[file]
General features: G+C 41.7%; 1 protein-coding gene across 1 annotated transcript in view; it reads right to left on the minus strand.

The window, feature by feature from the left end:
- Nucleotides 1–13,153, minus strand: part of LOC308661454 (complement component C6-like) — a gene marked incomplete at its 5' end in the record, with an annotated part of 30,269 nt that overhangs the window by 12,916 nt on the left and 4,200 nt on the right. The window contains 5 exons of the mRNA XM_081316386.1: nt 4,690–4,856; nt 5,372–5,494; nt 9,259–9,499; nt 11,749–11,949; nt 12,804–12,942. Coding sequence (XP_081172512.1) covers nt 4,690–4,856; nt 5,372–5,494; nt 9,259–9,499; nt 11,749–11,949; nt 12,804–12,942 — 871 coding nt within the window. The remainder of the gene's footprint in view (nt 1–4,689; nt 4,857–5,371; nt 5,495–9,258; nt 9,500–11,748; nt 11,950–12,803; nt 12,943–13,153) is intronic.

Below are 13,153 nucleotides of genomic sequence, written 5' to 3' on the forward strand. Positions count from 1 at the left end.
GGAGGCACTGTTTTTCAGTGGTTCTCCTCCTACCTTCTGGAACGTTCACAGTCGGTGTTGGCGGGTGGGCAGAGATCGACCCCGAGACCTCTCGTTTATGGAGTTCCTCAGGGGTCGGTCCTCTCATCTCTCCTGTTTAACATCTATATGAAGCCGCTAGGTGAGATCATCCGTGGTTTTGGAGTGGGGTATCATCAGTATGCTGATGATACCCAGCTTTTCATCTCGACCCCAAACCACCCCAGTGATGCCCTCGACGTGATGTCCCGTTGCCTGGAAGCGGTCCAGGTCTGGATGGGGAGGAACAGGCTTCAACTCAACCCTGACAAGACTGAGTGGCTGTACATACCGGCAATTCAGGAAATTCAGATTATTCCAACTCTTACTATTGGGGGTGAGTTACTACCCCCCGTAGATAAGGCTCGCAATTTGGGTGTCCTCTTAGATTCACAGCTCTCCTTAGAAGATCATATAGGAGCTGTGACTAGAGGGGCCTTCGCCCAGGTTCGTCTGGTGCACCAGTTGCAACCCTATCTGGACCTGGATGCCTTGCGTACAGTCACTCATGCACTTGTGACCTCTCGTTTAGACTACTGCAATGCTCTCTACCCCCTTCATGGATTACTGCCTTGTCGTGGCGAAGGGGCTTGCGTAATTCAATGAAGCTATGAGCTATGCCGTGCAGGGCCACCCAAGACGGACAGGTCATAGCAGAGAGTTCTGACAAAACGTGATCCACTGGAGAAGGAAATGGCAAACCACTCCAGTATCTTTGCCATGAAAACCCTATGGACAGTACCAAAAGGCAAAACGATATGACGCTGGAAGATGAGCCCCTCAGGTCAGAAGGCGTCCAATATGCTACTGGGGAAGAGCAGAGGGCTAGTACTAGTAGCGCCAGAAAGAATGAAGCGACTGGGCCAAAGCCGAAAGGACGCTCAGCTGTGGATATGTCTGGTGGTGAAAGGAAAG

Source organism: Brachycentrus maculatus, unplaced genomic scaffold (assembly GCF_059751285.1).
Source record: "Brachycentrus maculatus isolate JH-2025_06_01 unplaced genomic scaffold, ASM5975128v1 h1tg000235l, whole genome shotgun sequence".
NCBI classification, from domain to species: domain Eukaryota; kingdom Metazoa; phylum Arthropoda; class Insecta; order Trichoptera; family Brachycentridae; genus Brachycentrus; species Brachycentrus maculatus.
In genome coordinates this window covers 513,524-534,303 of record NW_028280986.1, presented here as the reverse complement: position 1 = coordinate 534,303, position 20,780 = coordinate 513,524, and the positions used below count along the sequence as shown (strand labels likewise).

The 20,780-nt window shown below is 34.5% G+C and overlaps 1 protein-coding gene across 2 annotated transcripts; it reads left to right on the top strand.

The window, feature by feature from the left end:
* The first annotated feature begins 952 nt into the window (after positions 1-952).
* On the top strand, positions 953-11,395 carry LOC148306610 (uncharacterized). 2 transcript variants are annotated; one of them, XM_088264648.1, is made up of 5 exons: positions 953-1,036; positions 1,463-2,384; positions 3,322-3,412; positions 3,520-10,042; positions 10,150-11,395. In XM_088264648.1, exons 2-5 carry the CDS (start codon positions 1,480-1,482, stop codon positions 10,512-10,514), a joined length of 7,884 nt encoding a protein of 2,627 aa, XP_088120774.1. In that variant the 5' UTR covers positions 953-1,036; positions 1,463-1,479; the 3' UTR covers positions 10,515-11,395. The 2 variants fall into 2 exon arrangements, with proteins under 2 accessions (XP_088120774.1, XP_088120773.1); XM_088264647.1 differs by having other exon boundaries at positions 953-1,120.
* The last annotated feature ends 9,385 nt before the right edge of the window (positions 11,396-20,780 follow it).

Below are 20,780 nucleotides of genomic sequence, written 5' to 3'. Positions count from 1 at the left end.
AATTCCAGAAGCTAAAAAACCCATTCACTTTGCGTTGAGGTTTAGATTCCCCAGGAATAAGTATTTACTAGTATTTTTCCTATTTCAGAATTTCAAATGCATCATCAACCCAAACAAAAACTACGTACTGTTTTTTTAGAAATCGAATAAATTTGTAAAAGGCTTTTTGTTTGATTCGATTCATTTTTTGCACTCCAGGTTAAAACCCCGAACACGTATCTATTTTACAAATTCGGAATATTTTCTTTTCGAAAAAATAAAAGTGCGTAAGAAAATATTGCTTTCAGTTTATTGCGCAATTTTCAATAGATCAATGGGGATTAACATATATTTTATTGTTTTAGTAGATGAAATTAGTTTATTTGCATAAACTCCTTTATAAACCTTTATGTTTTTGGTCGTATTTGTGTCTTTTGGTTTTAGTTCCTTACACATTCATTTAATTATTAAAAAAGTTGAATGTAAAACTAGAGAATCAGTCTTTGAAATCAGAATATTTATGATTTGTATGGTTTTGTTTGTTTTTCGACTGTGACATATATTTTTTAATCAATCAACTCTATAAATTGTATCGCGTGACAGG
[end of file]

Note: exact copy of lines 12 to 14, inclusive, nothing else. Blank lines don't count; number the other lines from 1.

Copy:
* The first annotated feature begins 952 nt into the window (after positions 1-952).
* On the top strand, positions 953-11,395 carry LOC148306610 (uncharacterized). 2 transcript variants are annotated; one of them, XM_088264648.1, is made up of 5 exons: positions 953-1,036; positions 1,463-2,384; positions 3,322-3,412; positions 3,520-10,042; positions 10,150-11,395. In XM_088264648.1, exons 2-5 carry the CDS (start codon positions 1,480-1,482, stop codon positions 10,512-10,514), a joined length of 7,884 nt encoding a protein of 2,627 aa, XP_088120774.1. In that variant the 5' UTR covers positions 953-1,036; positions 1,463-1,479; the 3' UTR covers positions 10,515-11,395. The 2 variants fall into 2 exon arrangements, with proteins under 2 accessions (XP_088120774.1, XP_088120773.1); XM_088264647.1 differs by having other exon boundaries at positions 953-1,120.
* The last annotated feature ends 9,385 nt before the right edge of the window (positions 11,396-20,780 follow it).